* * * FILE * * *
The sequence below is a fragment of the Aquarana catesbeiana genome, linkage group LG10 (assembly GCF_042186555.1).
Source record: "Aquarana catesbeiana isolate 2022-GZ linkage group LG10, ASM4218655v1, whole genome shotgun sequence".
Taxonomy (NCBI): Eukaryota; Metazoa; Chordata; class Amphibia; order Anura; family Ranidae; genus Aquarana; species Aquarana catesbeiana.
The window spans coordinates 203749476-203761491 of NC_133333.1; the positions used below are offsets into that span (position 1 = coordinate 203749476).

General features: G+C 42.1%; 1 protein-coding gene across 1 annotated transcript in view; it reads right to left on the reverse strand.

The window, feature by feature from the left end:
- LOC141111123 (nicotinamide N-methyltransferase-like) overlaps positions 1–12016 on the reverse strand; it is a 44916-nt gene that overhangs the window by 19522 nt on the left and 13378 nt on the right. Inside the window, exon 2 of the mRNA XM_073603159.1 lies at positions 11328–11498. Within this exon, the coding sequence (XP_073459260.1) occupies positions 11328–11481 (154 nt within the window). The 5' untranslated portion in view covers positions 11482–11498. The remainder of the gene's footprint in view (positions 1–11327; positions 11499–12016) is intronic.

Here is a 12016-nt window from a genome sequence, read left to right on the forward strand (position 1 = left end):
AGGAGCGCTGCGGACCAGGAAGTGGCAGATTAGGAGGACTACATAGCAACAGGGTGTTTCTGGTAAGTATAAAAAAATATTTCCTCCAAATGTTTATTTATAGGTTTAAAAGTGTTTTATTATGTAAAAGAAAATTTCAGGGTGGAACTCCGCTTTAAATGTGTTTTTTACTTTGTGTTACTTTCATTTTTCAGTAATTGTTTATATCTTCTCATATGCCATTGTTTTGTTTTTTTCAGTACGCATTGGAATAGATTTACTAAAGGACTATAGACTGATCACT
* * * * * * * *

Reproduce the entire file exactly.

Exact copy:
The sequence below is a fragment of the Aquarana catesbeiana genome, linkage group LG10 (assembly GCF_042186555.1).
Source record: "Aquarana catesbeiana isolate 2022-GZ linkage group LG10, ASM4218655v1, whole genome shotgun sequence".
Taxonomy (NCBI): Eukaryota; Metazoa; Chordata; class Amphibia; order Anura; family Ranidae; genus Aquarana; species Aquarana catesbeiana.
The window spans coordinates 203749476-203761491 of NC_133333.1; the positions used below are offsets into that span (position 1 = coordinate 203749476).

General features: G+C 42.1%; 1 protein-coding gene across 1 annotated transcript in view; it reads right to left on the reverse strand.

The window, feature by feature from the left end:
- LOC141111123 (nicotinamide N-methyltransferase-like) overlaps positions 1–12016 on the reverse strand; it is a 44916-nt gene that overhangs the window by 19522 nt on the left and 13378 nt on the right. Inside the window, exon 2 of the mRNA XM_073603159.1 lies at positions 11328–11498. Within this exon, the coding sequence (XP_073459260.1) occupies positions 11328–11481 (154 nt within the window). The 5' untranslated portion in view covers positions 11482–11498. The remainder of the gene's footprint in view (positions 1–11327; positions 11499–12016) is intronic.

Here is a 12016-nt window from a genome sequence, read left to right on the forward strand (position 1 = left end):
AGGAGCGCTGCGGACCAGGAAGTGGCAGATTAGGAGGACTACATAGCAACAGGGTGTTTCTGGTAAGTATAAAAAAATATTTCCTCCAAATGTTTATTTATAGGTTTAAAAGTGTTTTATTATGTAAAAGAAAATTTCAGGGTGGAACTCCGCTTTAAATGTGTTTTTTACTTTGTGTTACTTTCATTTTTCAGTAATTGTTTATATCTTCTCATATGCCATTGTTTTGTTTTTTTCAGTACGCATTGGAATAGATTTACTAAAGGACTATAGACTGATCACT